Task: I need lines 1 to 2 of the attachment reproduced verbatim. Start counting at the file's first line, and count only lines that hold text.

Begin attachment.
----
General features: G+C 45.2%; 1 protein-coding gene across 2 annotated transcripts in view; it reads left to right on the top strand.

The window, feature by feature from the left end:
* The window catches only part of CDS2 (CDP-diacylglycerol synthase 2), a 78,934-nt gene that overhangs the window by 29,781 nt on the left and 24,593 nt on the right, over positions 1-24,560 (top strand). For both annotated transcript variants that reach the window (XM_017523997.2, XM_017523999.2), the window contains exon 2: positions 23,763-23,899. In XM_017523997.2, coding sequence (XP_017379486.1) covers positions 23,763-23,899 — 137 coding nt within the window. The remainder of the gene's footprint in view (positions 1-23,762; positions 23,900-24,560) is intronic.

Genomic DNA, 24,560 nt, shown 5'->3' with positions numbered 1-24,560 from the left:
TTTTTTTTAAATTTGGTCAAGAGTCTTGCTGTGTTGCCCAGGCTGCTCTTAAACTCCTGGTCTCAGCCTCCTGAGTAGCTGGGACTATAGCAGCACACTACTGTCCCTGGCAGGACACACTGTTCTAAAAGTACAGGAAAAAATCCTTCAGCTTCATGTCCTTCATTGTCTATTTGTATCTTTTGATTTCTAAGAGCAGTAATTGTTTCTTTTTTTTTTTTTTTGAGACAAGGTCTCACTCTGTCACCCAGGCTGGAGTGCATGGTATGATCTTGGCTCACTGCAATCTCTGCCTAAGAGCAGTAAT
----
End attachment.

General features: G+C 45.2%; 1 protein-coding gene across 2 annotated transcripts in view; it reads left to right on the top strand.

The window, feature by feature from the left end: